I'm back! Operating on the principle stated by Miss Manners that one should never lead in with an apology ("Just start your thank you letter with, 'Dear Suzy, What a delightful evening we spent on your patio five years ago!'") I shall sweep the seven month hiatus under the carpet and dive right in with some of the accumulated good stuff. Topping the list are two books and a web site. Two of those three items are attributable to Jo Boaler, so let me start by introducing her: Jo is a mathematics education researcher of international repute. She is English, and her doctorate and early work were in England. In 1998 she joined the Education faculty at Stanford, rising from assistant professor to full professor on very short order. Unfortunately, her research results, which provide strong support for various elements advocated by the Reform sector, made her a target in the Math Wars. This, along with other factors (like being offered the equivalent of a MacArthur Genius grant) resulted in her to return to England, where she is now the Marie Curie Professor of Education at the University of Sussex.
One result of this experience was that she realized how little people understand of what we are doing and advocating, and how vulnerable that made England if the Math Wars jumped the Atlantic. So not long after her return she, in effect, knocked on the door of 10 Downing Street, sat Gordon Brown, its new occupant, down and laid out for him all the current issues in England's mathematics education scene. After two hours and a bunch of cogent questions, he said "I really needed to know this! And so do other people!" This launched Jo into a variety of public information events, and in due course led to her publishing a book: "What's MATH Got to Do with It?". The subtitle is a little less catchy, but serves to illuminate its purpose: "Helping children learn to love their least favorite subject -- and why it is important for America".
I was given a copy of the book last summer, and I knew it would be good, because I've read some of her previous work. I had no idea how good, though. She says all the things I have been attempting to convey for a number of years, and she says them lucidly, coherently and with research references and examples. On top of which, the book is fun to read. Several people who have approached it as a chore (or because they wanted to get me off their backs!) have commented that after five pages they couldn't put it down. You can find links to a book extract, Jo's home page and even an NPR interview with her at www.washmath.org
Given that information, it will not come as a surprise that when the Transition Math Project (about which I owe you a whole nother newsletter) sent an invitation to join a webinar led by Jo Boaler and Ruth Parker on Using Research Evidence to Bring About Change & How to Best Engage the Public I accepted instantly, despite having no clue what a webinar was. Technologically it was a step into a whole new world. I wouldn't want to live full time in that world, but having a seminar with one leader in Bellingham, another in Sussex and participants all over Washington is not to be sneezed at. If we clicked on the little hand icon and got acknowledged by a leader, we could even ask questions and make comments, though I think most of us were a bit too wide-eyed about the whole situation to cash in on that option. In any case, the two presentations were both wonderful and inspiring, and the whole thing is now electronically available at http://www.transitionmathproject.org/pro-development/webinars/current.asp (go to November events and click on "Recording: Business and Community..." .) 49 minutes in all, and good enough so that I have every intention of listening at least one more time.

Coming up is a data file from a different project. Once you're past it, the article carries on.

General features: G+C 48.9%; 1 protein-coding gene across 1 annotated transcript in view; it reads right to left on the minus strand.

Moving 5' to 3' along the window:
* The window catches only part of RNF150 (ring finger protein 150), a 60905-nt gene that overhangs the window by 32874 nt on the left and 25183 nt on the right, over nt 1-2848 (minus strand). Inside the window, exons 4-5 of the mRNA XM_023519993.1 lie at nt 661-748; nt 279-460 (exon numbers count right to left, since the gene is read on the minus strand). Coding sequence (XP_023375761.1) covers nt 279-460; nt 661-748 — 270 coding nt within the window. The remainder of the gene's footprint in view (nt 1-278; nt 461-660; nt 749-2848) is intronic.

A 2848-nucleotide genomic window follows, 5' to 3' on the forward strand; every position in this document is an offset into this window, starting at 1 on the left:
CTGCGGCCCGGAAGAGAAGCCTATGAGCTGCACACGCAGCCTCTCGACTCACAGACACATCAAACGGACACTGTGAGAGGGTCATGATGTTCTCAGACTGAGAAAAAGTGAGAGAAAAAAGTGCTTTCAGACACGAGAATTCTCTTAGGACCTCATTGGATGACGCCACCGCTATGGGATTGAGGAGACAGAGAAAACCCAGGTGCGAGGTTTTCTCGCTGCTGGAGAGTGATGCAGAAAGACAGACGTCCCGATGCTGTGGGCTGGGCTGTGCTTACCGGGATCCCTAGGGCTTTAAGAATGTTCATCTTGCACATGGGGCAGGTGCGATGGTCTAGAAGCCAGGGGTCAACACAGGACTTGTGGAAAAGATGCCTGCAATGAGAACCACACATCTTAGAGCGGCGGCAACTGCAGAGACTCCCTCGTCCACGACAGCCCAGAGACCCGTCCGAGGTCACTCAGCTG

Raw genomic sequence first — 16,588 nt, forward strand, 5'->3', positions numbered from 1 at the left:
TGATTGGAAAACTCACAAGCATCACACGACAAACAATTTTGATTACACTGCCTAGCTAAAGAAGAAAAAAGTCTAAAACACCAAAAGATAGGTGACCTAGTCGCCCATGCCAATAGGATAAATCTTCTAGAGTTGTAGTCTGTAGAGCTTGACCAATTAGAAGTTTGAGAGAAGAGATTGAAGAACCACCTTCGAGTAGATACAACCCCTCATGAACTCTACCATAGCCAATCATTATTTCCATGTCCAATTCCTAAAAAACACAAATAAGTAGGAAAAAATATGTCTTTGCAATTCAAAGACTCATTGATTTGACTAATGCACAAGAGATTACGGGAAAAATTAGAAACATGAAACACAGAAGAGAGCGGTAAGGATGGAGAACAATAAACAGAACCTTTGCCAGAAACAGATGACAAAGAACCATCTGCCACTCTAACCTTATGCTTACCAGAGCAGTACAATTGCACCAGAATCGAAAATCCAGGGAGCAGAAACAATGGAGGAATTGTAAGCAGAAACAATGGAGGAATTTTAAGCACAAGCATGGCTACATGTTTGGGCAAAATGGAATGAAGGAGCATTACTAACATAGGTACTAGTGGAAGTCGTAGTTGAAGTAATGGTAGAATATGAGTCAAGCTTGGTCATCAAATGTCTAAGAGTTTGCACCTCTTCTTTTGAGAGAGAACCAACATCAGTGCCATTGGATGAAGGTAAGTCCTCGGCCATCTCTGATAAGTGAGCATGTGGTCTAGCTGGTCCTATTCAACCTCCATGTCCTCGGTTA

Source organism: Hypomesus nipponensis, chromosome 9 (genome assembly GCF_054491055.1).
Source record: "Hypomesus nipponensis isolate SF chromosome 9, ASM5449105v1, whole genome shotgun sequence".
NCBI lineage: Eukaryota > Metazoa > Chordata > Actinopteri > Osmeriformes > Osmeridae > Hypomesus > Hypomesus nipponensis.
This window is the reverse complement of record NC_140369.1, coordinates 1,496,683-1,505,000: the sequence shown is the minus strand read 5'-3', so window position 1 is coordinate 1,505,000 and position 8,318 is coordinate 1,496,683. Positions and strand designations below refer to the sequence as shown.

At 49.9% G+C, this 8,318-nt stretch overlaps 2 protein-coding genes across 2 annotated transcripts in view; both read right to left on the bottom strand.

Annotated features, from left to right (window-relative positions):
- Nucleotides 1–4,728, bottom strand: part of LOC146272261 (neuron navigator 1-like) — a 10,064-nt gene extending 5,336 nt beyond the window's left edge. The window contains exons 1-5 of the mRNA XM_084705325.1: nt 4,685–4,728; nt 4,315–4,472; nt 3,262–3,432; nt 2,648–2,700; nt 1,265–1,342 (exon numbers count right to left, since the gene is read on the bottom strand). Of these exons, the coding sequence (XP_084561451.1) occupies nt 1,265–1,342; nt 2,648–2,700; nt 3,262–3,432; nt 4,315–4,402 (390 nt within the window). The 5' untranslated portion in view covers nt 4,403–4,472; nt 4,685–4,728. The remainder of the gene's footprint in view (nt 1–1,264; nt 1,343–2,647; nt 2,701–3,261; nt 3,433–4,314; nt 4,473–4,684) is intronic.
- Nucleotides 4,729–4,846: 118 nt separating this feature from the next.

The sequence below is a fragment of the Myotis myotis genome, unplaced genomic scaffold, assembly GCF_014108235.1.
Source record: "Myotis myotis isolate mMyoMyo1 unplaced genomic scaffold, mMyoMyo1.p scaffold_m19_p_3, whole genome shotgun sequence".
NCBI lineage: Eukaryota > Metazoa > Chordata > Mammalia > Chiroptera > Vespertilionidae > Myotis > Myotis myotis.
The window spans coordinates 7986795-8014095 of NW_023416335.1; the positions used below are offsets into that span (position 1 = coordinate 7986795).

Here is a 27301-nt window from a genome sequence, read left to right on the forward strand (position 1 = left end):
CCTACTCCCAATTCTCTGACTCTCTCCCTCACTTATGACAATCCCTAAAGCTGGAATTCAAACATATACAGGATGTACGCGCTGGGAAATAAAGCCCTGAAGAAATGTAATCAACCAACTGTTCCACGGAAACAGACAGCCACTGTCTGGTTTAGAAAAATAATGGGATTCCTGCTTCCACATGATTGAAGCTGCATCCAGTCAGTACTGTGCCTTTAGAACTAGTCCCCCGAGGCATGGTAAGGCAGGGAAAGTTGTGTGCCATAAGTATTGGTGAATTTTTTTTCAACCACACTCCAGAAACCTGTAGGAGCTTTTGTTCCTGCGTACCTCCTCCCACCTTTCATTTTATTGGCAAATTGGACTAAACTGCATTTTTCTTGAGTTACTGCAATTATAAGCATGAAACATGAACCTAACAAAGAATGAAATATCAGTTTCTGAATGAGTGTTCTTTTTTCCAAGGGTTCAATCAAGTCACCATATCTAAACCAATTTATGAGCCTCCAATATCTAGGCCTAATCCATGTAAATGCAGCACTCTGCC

My last book recommendation is simply of a book that I am having a blast reading and that I think makes a nice contribution towards getting the world at large to see some of the aspects of mathematics that make us love it, and that tend to be invisible to the naked eye (i.e., to those who view mathematics as a disconnected collection of rules to memorize.) It's "Coincidences, Chaos, and all that Math Jazz, Making Light of Weighty Matters" by Burger and Starbird. Brace yourself for a barrage of puns and stand by for a good time! You can read a few pages of it at http://www.amazon.com/gp/reader/0393329313/ref=sib_dp_pt#reader-link
That was going to be the end of the line, but as I was typing an amusing encore turned up: check out http://numeropedia.googlepages.com/ !